Since making a name for himself as a member of The Soft Boys in the late 1970s, Robyn Hitchcock has been riding a wave as a solo artist that has gained him a strong, loyal and growing following. His latest release, Goodnight Oslo put out on Yep Roc Records, promises to widen his fan base even further.
(photo courtesy of Carina Jirsch for robynhitchcock.com)
Here’s a review from Hitchcock fan and guest blogger Jack Alcott:
Robyn Hitchcock’s music is probably an acquired taste, but once you’re hooked on the guy, it’s hard not to enjoy his art-addled, cockeyed musical take on the world.
His latest effort, “Goodnight Oslo” with his band The Venus 3 delivers more inspired pop madness — all wrapped in catchy, swirling riffs and candy-colored psychedelia, with more than a touch of melancholy northern light.
Hitchcock writes his songs the way an abstract painter creates wild, visually layered canvases, and sometimes it seems he’ll slap anything down to see what sticks.
But whatever his artistic pretensions (and he is a painter and sculptor), Hitchcock and The Venus 3 have plenty of rock ‘n’ roll heart. REM guitarist Peter Buck lays down simultaneously awesome and tasty leads and is a good foil for Hitchcock’s eccentric song dynamics. If things go too far out, Buck brings it all back home with just the right chiming, distorto guitar or great clanging, banging chord changes.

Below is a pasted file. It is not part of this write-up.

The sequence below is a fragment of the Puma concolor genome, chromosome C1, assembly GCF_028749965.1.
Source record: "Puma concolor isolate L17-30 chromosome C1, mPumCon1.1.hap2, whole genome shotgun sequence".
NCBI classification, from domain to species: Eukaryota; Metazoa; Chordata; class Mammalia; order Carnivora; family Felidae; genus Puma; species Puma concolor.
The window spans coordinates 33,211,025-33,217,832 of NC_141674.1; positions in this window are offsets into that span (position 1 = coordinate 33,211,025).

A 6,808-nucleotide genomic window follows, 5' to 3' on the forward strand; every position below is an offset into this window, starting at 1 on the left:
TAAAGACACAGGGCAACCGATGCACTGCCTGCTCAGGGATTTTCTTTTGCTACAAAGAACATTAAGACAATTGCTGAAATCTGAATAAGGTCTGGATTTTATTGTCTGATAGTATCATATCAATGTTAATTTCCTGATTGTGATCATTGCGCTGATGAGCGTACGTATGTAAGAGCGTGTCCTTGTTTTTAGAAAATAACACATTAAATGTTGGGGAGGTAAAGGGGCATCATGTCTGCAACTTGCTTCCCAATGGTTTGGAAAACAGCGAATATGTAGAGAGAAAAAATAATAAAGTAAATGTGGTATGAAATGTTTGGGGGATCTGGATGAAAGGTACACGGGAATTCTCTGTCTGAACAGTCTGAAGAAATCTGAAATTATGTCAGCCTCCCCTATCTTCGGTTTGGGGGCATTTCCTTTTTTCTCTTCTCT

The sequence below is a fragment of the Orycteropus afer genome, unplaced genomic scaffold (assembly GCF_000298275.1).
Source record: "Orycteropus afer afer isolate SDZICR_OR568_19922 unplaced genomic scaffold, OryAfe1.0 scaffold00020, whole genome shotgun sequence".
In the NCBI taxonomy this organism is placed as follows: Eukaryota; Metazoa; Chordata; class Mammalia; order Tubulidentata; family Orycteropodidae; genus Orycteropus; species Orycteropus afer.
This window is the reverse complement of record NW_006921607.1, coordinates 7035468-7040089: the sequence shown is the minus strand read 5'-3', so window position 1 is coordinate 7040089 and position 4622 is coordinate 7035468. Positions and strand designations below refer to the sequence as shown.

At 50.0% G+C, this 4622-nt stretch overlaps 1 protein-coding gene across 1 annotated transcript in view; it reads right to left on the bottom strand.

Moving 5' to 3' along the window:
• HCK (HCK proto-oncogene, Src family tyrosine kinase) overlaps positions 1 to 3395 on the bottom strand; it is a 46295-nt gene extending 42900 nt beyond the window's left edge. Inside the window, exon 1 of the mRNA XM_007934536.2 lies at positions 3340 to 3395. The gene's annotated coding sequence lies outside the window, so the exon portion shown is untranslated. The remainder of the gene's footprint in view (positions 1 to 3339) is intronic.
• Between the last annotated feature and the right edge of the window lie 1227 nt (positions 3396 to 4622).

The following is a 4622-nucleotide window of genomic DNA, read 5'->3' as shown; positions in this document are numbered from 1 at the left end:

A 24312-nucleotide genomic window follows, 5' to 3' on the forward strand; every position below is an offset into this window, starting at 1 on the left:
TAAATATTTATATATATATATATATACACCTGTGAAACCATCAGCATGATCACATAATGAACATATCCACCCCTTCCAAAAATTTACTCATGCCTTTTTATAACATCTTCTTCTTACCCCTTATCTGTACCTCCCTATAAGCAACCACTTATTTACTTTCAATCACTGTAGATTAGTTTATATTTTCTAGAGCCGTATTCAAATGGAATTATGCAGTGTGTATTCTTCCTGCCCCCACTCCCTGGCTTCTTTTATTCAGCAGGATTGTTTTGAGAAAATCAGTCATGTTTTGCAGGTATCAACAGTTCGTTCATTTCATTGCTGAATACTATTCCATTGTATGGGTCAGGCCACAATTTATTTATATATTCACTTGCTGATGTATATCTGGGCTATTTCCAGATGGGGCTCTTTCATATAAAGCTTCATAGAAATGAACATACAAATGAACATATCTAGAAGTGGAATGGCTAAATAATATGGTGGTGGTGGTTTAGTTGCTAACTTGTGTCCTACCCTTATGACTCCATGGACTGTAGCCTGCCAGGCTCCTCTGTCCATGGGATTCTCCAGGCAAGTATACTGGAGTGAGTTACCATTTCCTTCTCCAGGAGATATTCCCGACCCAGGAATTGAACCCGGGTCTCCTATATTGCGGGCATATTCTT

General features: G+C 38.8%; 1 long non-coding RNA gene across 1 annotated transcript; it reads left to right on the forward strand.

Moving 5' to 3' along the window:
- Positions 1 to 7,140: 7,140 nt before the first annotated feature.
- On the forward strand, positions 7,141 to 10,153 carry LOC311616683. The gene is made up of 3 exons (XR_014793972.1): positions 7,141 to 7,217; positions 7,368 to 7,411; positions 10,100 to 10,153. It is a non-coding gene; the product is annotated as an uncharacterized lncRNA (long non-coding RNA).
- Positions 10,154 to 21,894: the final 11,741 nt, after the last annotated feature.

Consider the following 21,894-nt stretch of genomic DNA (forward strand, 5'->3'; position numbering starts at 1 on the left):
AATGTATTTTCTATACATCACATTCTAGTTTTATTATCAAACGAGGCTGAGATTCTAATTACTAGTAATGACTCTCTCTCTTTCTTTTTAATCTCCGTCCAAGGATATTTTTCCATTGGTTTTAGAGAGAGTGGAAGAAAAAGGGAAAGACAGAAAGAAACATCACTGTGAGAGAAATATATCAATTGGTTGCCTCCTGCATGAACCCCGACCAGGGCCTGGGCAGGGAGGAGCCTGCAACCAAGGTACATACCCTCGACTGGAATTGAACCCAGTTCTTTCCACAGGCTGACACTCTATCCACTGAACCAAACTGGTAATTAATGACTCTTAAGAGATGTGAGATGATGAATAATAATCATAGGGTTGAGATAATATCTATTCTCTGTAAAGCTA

At his best, Hitchcock’s songs like “I’m Falling” build and throb and will have you pushing the replay button over and over.
He’s ultimately an amazing musical magpie who borrows from all over time and space. You’ll hear eerie shards of The Velvet Underground’s “Loaded” period, early Kinks and British Invasion, some Roky Erickson and The 13th Floor Elevators, and even a touch (particularly in the lyrics and rhythmical experimentation) of Captain Beefheart, another noted visual artist, aka Don Van Vliet.
“Saturday Groovers,” for instance, is an irresistible pop confection that instantly summons up summery 60s tunes by The Monkees and The Dave Clark Five — as reimagined by Syd Barrett’s Pink Floyd.
While “Goodnight Oslo” is not quite up to 2006’s brilliant “‘Ole Tarantula,” it’s got plenty of shimmering sounds that will find their way into your head and stay there, strangely humming for days.